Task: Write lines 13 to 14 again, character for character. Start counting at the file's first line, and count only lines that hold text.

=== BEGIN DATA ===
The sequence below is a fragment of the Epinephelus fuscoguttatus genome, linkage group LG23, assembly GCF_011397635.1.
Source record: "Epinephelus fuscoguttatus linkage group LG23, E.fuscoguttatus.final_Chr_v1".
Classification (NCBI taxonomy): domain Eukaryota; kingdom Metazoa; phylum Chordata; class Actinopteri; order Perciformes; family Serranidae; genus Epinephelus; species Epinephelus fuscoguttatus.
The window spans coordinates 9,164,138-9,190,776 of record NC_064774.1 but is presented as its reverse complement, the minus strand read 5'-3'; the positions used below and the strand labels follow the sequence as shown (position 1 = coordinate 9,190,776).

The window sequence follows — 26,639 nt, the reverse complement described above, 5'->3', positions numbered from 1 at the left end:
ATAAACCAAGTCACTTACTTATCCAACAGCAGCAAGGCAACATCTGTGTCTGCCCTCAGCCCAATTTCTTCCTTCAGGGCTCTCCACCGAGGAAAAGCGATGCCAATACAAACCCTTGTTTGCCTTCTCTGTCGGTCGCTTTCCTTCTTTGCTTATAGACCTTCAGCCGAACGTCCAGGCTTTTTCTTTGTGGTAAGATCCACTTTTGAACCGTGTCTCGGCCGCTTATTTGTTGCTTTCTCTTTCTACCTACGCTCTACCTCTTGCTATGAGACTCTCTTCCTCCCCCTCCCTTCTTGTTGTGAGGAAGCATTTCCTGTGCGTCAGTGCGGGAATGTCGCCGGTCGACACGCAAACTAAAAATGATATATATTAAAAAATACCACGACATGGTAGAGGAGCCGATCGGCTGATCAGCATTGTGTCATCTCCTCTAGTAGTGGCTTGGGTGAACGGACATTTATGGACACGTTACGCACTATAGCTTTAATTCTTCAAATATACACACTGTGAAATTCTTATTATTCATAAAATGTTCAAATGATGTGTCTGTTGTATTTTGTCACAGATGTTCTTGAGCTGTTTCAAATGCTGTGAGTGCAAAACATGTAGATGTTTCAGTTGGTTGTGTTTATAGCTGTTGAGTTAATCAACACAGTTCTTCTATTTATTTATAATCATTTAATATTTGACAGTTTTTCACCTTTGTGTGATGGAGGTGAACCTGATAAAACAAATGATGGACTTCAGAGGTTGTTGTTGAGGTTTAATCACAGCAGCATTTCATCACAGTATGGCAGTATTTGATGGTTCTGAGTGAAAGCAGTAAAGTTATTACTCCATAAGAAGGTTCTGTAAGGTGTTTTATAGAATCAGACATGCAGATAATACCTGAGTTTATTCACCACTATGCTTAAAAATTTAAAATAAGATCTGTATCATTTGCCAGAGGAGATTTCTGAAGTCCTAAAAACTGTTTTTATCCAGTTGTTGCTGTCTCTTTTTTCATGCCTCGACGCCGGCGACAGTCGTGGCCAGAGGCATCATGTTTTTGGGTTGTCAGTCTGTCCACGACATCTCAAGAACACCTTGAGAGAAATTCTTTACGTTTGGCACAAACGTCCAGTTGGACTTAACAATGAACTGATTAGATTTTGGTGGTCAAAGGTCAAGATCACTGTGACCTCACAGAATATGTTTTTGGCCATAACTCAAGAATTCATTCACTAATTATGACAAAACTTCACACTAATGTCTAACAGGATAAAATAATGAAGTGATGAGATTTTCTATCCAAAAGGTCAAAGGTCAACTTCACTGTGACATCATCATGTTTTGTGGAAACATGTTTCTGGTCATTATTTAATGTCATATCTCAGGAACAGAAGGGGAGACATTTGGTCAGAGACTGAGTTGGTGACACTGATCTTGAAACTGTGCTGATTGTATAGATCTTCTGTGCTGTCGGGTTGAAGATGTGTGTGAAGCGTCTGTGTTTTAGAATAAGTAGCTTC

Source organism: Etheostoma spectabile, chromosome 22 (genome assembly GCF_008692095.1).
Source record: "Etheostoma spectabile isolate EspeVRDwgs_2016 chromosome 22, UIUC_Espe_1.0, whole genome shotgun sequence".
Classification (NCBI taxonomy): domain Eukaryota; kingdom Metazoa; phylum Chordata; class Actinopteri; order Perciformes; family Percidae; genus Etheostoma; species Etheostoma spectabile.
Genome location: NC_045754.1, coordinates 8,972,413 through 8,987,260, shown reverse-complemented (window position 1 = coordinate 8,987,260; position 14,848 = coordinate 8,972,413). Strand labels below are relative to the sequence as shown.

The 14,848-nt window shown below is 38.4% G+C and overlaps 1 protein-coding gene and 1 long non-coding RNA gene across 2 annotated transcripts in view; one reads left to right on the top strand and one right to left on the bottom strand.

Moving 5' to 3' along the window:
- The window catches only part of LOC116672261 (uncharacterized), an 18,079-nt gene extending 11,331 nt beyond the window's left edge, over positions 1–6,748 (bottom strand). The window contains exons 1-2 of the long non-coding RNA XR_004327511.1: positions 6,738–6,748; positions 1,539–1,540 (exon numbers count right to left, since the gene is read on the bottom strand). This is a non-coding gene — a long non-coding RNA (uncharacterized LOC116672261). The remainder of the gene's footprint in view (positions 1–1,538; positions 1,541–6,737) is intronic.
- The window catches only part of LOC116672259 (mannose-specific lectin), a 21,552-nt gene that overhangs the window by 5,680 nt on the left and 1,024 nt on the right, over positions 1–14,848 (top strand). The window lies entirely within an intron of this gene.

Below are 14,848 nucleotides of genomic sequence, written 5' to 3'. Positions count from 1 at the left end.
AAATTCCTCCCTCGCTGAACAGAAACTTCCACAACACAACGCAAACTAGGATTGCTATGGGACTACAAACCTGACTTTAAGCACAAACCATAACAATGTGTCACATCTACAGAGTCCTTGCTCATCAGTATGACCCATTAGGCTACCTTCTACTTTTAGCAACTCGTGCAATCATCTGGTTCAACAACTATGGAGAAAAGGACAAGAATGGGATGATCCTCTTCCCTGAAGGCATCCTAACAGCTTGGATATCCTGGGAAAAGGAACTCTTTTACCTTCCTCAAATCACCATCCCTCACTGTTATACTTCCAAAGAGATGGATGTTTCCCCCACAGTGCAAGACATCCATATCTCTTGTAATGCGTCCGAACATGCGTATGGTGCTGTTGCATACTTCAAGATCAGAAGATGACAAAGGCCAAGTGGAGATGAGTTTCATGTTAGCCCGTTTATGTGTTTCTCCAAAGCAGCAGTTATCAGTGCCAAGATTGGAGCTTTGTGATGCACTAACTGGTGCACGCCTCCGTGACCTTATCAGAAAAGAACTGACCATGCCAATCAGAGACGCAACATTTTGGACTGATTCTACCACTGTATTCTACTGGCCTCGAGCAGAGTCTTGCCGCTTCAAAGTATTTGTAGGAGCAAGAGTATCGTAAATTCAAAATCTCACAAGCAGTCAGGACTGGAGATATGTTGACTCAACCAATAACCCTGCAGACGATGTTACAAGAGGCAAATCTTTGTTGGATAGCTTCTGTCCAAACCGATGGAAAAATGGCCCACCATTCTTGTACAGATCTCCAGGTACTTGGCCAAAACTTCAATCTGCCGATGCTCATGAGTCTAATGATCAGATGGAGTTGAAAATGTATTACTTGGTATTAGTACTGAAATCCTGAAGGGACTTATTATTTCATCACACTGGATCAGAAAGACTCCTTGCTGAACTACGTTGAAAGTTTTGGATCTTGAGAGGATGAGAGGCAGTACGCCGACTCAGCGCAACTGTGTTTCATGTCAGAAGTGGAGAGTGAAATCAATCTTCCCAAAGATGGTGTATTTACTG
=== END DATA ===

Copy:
- The window catches only part of LOC116672261 (uncharacterized), an 18,079-nt gene extending 11,331 nt beyond the window's left edge, over positions 1–6,748 (bottom strand). The window contains exons 1-2 of the long non-coding RNA XR_004327511.1: positions 6,738–6,748; positions 1,539–1,540 (exon numbers count right to left, since the gene is read on the bottom strand). This is a non-coding gene — a long non-coding RNA (uncharacterized LOC116672261). The remainder of the gene's footprint in view (positions 1–1,538; positions 1,541–6,737) is intronic.
- The window catches only part of LOC116672259 (mannose-specific lectin), a 21,552-nt gene that overhangs the window by 5,680 nt on the left and 1,024 nt on the right, over positions 1–14,848 (top strand). The window lies entirely within an intron of this gene.